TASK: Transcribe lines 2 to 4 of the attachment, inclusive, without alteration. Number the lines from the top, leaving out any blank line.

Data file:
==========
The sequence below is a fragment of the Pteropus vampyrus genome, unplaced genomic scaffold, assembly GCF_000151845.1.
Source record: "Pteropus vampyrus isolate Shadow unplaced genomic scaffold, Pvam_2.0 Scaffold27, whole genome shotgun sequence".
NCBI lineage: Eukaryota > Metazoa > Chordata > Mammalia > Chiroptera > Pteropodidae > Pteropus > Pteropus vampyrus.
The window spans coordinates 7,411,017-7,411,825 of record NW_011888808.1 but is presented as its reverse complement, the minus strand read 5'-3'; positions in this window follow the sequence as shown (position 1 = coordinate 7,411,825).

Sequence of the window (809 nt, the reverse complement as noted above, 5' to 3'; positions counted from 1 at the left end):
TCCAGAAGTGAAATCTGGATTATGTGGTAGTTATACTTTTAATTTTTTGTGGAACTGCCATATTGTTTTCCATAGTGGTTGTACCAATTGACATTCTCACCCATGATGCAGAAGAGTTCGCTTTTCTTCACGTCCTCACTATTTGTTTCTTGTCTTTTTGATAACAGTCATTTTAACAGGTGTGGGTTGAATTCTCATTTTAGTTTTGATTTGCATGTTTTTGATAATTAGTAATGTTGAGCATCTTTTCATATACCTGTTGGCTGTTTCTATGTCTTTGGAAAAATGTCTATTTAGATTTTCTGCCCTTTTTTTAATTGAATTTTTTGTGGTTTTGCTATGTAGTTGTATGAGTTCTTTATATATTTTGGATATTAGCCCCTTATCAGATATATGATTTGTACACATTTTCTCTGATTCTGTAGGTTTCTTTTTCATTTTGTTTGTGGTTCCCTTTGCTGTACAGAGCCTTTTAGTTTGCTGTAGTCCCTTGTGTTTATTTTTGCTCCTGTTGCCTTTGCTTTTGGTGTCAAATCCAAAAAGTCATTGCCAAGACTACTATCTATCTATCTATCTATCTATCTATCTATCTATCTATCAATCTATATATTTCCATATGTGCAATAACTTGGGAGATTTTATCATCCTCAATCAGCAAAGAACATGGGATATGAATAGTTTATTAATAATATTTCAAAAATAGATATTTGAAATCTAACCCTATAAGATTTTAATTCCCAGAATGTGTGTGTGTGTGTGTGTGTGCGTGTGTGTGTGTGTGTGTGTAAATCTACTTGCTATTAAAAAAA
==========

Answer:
Source record: "Pteropus vampyrus isolate Shadow unplaced genomic scaffold, Pvam_2.0 Scaffold27, whole genome shotgun sequence".
NCBI lineage: Eukaryota > Metazoa > Chordata > Mammalia > Chiroptera > Pteropodidae > Pteropus > Pteropus vampyrus.
The window spans coordinates 7,411,017-7,411,825 of record NW_011888808.1 but is presented as its reverse complement, the minus strand read 5'-3'; positions in this window follow the sequence as shown (position 1 = coordinate 7,411,825).